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Open Briefing to United Nations Security Council Counter-Terrorism Committee

Speeches and statements

Open Briefing to United Nations Security Council Counter-Terrorism Committee

5 April 2017

Mr Chairperson,


Ladies and Gentlemen,

At the outset, let me thank you for the opportunity to address this Committee and to offer UNHCR’s perspectives on the intersection of security and international refugee protection.

In many locations around the world, insecurity stemming specifically from violent conflict, extremist groups, and organized crime has become a common feature of daily life.  Often these situations have deeper roots, stemming from growing inequality, weak rule of law, and poor governance.  Some may even result from the adverse impacts of climate change on the environment, which can increase competition for scarce resources.  Nowhere is insecurity more visible than in the lives of the 21.7 million refugees, and more than 36.4 million internally displaced persons in the world today.[1]  The vast majority of refugees flee to countries in their immediate region, particularly in sub-Saharan Africa, the Middle East, parts of Asia, Latin America, and Turkey.  Smaller numbers are also moving onward, notably across the Mediterranean Sea to Europe and elsewhere.  While we have seen – and continue to see – many heartening expressions of compassion and solidarity in response to refugees, we also see divisive politics and xenophobia gaining traction, amplified by uninformed discourse in the media and other public fora.  This also plays out in current debates around threats related to terrorism and refugee flows.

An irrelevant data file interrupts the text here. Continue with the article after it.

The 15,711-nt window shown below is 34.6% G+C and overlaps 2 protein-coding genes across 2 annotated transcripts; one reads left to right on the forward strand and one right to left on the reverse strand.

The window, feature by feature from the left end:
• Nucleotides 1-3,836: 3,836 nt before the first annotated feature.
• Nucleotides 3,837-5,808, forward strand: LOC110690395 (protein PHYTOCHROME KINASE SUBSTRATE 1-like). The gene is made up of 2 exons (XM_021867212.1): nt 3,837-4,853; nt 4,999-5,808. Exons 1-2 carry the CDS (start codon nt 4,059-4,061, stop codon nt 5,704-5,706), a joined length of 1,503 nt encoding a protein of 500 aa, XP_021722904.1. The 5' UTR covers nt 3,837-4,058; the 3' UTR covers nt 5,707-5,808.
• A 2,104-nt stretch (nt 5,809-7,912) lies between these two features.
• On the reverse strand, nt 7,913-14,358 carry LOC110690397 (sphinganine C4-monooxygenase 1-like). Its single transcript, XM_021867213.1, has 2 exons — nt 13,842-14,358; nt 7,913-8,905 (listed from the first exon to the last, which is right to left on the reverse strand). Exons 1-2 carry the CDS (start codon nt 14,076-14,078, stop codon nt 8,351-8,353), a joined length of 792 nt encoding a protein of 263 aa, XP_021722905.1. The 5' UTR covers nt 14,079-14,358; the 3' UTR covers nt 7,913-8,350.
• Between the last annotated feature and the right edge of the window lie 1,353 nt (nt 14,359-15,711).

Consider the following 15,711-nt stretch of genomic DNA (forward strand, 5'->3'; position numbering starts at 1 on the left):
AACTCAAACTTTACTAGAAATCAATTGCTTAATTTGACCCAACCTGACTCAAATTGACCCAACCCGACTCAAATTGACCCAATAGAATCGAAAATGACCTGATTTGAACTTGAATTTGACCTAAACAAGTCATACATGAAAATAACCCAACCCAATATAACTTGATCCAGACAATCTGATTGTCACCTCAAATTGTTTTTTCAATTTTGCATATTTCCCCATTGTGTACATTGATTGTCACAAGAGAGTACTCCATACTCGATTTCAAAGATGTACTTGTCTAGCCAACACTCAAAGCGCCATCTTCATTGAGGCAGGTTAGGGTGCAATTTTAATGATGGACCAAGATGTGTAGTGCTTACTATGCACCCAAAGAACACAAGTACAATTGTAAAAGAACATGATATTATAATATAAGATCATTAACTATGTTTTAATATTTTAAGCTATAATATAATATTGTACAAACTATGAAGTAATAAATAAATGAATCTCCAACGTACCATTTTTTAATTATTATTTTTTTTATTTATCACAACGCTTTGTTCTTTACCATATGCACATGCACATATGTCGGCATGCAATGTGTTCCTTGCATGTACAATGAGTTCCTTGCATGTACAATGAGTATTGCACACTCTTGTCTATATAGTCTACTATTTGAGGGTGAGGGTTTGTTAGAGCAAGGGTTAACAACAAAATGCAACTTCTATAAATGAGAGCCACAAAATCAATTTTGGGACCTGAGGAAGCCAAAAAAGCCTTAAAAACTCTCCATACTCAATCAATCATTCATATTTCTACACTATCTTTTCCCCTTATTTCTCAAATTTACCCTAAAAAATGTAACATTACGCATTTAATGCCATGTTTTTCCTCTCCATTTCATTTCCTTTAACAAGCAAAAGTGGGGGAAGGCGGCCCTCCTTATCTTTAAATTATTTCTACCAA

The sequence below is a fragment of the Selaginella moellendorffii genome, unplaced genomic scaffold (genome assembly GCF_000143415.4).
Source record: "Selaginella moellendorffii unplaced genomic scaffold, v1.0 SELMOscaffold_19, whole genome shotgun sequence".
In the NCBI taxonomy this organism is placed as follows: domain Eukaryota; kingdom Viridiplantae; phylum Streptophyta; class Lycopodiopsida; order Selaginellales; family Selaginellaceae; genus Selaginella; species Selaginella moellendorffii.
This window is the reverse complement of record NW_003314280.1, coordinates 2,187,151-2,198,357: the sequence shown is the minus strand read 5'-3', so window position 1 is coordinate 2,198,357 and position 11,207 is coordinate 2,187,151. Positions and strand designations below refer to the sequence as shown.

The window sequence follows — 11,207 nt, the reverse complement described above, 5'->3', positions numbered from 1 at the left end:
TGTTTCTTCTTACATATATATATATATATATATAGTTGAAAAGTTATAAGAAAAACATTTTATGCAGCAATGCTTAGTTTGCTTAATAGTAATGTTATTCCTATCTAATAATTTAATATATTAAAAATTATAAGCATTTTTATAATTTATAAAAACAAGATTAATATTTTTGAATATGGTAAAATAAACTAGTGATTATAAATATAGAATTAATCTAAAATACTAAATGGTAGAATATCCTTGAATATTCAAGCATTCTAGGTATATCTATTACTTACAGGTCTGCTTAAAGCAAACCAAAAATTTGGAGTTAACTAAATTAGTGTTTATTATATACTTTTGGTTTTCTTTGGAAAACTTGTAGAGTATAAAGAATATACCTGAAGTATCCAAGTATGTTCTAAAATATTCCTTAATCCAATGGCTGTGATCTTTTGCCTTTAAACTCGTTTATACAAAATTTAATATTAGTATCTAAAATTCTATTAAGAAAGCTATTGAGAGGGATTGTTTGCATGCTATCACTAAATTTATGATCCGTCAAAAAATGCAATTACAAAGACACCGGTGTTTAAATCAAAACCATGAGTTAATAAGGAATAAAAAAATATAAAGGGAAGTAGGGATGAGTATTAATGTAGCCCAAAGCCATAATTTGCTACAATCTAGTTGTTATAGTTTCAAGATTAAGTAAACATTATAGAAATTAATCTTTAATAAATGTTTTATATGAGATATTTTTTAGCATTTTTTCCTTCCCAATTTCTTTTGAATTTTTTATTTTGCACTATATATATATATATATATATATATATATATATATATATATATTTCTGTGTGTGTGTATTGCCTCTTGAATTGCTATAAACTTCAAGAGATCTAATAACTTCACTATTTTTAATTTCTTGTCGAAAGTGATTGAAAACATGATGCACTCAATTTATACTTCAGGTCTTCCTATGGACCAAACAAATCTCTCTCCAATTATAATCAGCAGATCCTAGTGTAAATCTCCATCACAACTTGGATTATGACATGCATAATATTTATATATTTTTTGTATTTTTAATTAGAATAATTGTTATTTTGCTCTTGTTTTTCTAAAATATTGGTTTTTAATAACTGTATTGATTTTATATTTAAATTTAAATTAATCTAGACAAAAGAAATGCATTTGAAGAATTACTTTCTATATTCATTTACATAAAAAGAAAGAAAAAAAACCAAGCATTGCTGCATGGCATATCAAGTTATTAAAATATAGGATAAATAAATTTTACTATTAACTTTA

Against this backdrop, I would like to set out a number of key considerations, from UNHCR’s perspective, that would effectively address security concerns within the refugee context.

First, ensuring security and protecting refugees need to be understood as complementary goals.  

In our experience, both security and protection are best served through an integrated approach founded on this principle.  Measures to ensure access to safety and protection for those in need, including those fleeing terror, can also help safeguard the security of transit and host countries and communities.  In practice, however, security concerns often seem to overshadow equally pressing humanitarian and protection considerations.  We see this in restrictive border policies in a number of countries in different regions.  Access to territory has become seriously constrained with the institution of various physical barriers to entry, visa requirements, and interdiction practices.  Such measures are often justified in the name of security or are rooted in domestic agendas unrelated to the actual presence of refugees.